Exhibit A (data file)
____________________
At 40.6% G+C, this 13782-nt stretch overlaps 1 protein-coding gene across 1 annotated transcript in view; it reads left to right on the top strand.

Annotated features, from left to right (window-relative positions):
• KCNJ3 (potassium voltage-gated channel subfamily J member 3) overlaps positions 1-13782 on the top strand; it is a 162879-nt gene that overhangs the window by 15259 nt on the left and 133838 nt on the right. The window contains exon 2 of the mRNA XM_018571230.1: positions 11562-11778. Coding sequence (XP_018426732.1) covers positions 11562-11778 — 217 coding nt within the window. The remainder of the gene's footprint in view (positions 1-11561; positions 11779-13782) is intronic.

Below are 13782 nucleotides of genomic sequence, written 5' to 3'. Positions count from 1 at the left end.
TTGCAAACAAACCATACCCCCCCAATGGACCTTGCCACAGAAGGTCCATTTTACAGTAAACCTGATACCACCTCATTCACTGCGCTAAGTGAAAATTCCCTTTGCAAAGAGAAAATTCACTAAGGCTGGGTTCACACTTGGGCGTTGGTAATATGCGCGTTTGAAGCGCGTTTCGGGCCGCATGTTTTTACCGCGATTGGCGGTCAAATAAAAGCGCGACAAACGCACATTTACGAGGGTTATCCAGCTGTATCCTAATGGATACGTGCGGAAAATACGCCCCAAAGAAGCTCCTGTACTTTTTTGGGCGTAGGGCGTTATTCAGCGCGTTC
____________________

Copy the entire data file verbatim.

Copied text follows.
At 40.6% G+C, this 13782-nt stretch overlaps 1 protein-coding gene across 1 annotated transcript in view; it reads left to right on the top strand.

Annotated features, from left to right (window-relative positions):
• KCNJ3 (potassium voltage-gated channel subfamily J member 3) overlaps positions 1-13782 on the top strand; it is a 162879-nt gene that overhangs the window by 15259 nt on the left and 133838 nt on the right. The window contains exon 2 of the mRNA XM_018571230.1: positions 11562-11778. Coding sequence (XP_018426732.1) covers positions 11562-11778 — 217 coding nt within the window. The remainder of the gene's footprint in view (positions 1-11561; positions 11779-13782) is intronic.

Below are 13782 nucleotides of genomic sequence, written 5' to 3'. Positions count from 1 at the left end.
TTGCAAACAAACCATACCCCCCCAATGGACCTTGCCACAGAAGGTCCATTTTACAGTAAACCTGATACCACCTCATTCACTGCGCTAAGTGAAAATTCCCTTTGCAAAGAGAAAATTCACTAAGGCTGGGTTCACACTTGGGCGTTGGTAATATGCGCGTTTGAAGCGCGTTTCGGGCCGCATGTTTTTACCGCGATTGGCGGTCAAATAAAAGCGCGACAAACGCACATTTACGAGGGTTATCCAGCTGTATCCTAATGGATACGTGCGGAAAATACGCCCCAAAGAAGCTCCTGTACTTTTTTGGGCGTAGGGCGTTATTCAGCGCGTTC